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Late DNA replication pattern in sex chromosomes of Melandrium.
  • H. C. Choudhuri
  • Biology, Medicine
  • Canadian journal of genetics and cytology…
  • 1 March 1969
The DNA replication sequence in sex chromosomes of female and male cells of Melandrium album suggests that their pattern is similar to that of mammalian sex chromosomes. Expand
Potato in West Bengal
Genetical Studies in West African Eggplant
The height of plants, leaf indices and weight of fruits in F1 hybrids far exceeded the mean values of two parents in S. melongena L. Expand
Chemical Nature of Chromosomes
It is clear that if the Stedmans' interpretation of the mechanism of the normal Feulgen technique is correct, it should be possible to stain chromosomes directly with the developed nucleal stain, as shown by the results, illustrated in the accompanying photomicrographs, which are obtained with this stain on plant cells. Expand
Effect of gibberellic acid on sprouting, growth of internodes, tuber shape and yield in different varieties of potatoes
Sprouting was hastened by one week by treatment for 5 min, with gibberellic acid (GA) at a concentration of 25 p.m. in newly dug potatoes ofRoyal Kidney andUp-to-Date andVoran, with increased extention of internodes following treatment with GA. Expand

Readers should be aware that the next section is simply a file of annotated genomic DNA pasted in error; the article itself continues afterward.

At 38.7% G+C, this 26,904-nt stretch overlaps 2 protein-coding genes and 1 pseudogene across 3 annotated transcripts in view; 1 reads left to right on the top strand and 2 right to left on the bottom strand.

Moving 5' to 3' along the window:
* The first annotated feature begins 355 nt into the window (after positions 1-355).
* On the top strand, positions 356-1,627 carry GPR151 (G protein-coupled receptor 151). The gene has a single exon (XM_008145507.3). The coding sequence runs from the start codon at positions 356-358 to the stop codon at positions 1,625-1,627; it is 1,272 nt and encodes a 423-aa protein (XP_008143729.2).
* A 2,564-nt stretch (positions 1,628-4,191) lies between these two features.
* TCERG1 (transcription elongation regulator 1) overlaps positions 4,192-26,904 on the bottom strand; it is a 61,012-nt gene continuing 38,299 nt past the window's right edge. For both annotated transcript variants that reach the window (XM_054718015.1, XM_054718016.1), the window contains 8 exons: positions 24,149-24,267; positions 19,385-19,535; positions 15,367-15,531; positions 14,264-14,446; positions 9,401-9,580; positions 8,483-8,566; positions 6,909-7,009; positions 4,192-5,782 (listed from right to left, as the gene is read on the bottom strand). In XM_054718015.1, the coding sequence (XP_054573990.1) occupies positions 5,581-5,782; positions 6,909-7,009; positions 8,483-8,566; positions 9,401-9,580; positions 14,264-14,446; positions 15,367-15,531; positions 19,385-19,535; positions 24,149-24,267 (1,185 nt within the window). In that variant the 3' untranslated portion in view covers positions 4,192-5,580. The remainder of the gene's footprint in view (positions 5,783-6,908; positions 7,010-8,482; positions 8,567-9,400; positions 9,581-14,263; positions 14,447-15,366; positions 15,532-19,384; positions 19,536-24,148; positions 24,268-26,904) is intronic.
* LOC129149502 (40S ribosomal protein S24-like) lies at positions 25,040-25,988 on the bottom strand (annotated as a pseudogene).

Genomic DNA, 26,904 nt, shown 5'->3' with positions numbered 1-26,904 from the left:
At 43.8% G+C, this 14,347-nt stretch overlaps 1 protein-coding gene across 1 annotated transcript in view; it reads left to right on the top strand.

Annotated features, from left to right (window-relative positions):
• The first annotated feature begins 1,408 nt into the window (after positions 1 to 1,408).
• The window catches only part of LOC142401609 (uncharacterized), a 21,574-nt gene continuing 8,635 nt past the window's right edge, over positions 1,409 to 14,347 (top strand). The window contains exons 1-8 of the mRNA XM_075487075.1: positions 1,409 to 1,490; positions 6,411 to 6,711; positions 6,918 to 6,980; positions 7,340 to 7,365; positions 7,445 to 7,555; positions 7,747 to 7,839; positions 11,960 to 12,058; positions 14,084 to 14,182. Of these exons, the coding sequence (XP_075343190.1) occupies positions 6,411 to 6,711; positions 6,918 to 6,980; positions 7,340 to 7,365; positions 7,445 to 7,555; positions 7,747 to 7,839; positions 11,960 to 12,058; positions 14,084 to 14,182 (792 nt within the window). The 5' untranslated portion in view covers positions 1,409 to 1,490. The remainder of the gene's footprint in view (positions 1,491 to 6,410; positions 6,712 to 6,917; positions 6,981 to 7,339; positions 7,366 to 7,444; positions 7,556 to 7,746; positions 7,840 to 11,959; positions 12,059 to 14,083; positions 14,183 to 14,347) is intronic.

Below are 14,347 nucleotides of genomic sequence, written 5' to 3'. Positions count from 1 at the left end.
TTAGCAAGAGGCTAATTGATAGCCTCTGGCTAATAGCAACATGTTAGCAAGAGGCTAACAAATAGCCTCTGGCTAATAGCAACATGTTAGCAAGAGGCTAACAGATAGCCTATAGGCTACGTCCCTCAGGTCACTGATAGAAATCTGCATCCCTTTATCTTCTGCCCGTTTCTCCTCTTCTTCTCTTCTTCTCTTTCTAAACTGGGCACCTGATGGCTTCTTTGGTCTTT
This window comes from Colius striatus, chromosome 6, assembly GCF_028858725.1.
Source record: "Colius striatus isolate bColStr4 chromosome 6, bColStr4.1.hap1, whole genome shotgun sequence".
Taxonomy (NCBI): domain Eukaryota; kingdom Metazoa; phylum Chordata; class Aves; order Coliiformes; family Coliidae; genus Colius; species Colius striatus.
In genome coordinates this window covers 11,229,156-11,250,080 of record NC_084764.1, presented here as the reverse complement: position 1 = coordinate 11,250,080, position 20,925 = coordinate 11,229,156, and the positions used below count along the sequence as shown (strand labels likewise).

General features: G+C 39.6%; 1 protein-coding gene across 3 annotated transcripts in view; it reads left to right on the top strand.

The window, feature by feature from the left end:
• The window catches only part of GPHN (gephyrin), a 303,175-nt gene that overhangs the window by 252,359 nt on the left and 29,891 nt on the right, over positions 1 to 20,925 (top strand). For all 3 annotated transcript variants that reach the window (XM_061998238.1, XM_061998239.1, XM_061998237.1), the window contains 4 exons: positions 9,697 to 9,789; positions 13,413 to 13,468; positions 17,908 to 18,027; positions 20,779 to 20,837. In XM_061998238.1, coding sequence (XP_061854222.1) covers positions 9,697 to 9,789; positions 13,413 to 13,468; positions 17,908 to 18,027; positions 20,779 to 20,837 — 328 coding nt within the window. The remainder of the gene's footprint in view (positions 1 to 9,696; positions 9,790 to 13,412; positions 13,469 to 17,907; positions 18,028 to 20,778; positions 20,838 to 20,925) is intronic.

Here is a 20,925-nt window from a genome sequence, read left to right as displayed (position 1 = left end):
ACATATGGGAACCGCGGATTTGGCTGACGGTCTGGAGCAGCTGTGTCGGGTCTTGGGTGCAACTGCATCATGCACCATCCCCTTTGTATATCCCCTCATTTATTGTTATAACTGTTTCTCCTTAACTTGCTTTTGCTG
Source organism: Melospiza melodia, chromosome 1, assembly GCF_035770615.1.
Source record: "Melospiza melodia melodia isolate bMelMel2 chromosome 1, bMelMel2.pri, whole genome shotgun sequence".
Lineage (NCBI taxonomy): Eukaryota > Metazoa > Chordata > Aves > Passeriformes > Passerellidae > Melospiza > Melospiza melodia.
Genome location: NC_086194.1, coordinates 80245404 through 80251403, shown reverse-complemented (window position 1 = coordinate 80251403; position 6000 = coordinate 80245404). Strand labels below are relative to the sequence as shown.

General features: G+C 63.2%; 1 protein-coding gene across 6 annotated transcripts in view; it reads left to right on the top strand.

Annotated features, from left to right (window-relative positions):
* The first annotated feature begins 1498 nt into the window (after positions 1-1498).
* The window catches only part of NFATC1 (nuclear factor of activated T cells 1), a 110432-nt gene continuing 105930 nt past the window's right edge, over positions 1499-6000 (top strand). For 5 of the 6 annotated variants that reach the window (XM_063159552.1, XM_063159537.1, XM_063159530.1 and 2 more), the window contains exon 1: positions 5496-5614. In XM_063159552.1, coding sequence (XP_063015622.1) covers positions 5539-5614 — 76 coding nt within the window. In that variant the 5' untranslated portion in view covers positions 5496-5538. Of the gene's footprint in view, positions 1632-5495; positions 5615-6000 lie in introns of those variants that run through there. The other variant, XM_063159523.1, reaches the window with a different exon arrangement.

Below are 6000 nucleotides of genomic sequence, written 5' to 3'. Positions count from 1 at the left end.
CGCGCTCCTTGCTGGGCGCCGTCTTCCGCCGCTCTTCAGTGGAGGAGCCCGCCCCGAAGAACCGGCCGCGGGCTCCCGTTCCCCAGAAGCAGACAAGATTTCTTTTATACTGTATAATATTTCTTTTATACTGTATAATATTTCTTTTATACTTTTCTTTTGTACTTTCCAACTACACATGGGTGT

Spray tests for control of potato blight in the hills of West Bengal
Spray tests have been carried out with various fungicides for the control of late blight in high rainfall conditions in the hills of Darjeeling, West Bengal, and under severe late blight conditions Perenox and Dithane gave better results than did the other fungicides. Expand
Fertilizer trials with different sizes of seed potatoes and different planting distances
The highest yield was obtained by using seed tubers of 1 1/2 inches in diameter, 12 tubers to the pound, in combination with 80pound of N2; 160 pounds of P2O5, and 80 pounds of K2O per acre. Expand
Spray tests for control of potato blight in the hills of West Bengal II
Under severe late blight conditions in the hills the disease was succesfully controlled until 136 days after planting in all test plots with different fungicides when sprayed at an interval of 8 and 6 days since there was no appreciable difference in the incidence of infection between plots sprayed at 8-and 6-days’ intervals. Expand